The Georgetown University Law Center and the Georgetown University Medical Center formally launched the Health Justice Alliance, a partnership to share legal resources and medical research focused on low-income communities in Washington, D.C., at a panel on Wednesday.
The Health Justice Alliance, which began research work in 2016, works to provide legal assistance and advice in addition to medical care for low-income residents across the District. University President John J. DeGioia emphasized the importance of joint work between GUMC and GULC to panel attendants.
“There is an undeniable urgency to this work, to address pervasive and persistent health disparities facing our community today, disparities influenced by factors relating to food security, housing, education and access to healthcare, medical and legal challenges that demand collaborative, interdisciplinary, and community-based solutions,” DeGioia said.
Moderated by Edward Healton, GUMC’s executive vice president for health sciences, the panel was composed of representatives from both GUMC and the GULC, including Yael Cannon and Vicki Girard, GULC professors and co-directors of the Health Justice Alliance; Christopher King, director of the School of Nursing and Health Studies’ master’s degree in health systems administration; founding medical director of the Health Justice Alliance Eileen Moore; and Oswald Reid (MED ’20).
GULC Dean William Treanor introduced the panel, remarking on its three major goals of addressing underserved communities in the District, training the next generation of doctors and attorneys to work collaboratively, and performing research to evaluate best practices for future medical-legal partnerships.
“The Health Justice Alliance embodies the Georgetown ethos, the Jesuit ethos by fostering collaboration between lawyers, medical professionals and students from both arenas to care for the whole person,” Treanor said.
Moore said her patients inspired her to implement a medical-legal partnership at Georgetown. Specifically, after attempting to help an asthmatic patient whose condition was exacerbated by a broken window in her home and was receiving no assistance from landlords, Moore said she realized patients need legal help.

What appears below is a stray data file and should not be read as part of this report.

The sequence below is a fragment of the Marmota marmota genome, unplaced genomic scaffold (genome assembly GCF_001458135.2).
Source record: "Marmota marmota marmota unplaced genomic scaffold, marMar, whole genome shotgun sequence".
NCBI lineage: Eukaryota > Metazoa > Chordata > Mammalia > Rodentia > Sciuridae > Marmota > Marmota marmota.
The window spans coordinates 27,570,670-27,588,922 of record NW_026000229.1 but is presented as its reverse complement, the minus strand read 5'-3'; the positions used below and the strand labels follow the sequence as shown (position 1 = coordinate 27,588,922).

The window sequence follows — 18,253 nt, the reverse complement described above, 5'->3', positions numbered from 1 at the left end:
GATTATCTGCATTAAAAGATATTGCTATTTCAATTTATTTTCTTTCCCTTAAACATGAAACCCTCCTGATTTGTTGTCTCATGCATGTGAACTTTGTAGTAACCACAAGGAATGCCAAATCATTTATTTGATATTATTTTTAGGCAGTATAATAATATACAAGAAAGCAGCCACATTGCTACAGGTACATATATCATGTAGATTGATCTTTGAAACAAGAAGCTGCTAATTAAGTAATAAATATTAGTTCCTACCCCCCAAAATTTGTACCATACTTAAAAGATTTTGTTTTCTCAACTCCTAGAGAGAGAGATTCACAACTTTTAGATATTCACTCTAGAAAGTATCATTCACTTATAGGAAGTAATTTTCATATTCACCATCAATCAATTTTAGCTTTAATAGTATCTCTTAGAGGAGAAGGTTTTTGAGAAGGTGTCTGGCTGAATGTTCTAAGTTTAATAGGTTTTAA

“So out of sheer desperation I went to a friend of mine who has those magic words like ‘esquire’ after her name,” Moore said. “Within a week there was glass in that window. So I very quickly came to realize the high, high value of the medical-legal partnership aspect of the Health Justice Alliance.”
Cannon credits Georgetown’s affiliation with healthcare providers across D.C. through the MedStar Hospital System as one of the strengths of the program, as it affords students the opportunity to work directly with populations affected by poverty.
“Georgetown is pretty remarkably positioned for this type of partnership. Both the law school and the medical center have an incredible presence in low-income communities in D.C., and we realized as we started talking across our campuses that we can do this work better if we do it together,” Cannon said.
The program focuses on underserved populations in order to help address and lessen racial health disparities in the District, according to King.
King said black D.C. residents are six times more likely to develop and die from diabetes and three times more likely to be obese than white D.C. residents.
Black men in the District are three times more likely to die from prostate cancer than white men, and black women in the District are 1.5 times more likely to die from breast cancer than white women, according to a July 2016 report to the D.C. Commission on African American Affairs to which King contributed.
“I tell my students that we can provide the best medical care in the world, but we can’t begin to address everything unless we rethink how systems and institutions are designed and rethink them in a holistic way,” King said.
Cannon added that the program works to achieve its goal of training the next generation of doctors and lawyers by helping students understand how to assess medical and legal needs from the beginning of their work with patients or clients.
“When these patients who are living in really extreme poverty come to the doctor, a med student goes into the patient room, does a regular checkup, checks for vitals, but can also check to see if there are unmet legal needs,” Cannon said. “If those needs are flagged, our law students can wrap that family in legal services and work as a team to problem-solve for these families and try to get them healthy.”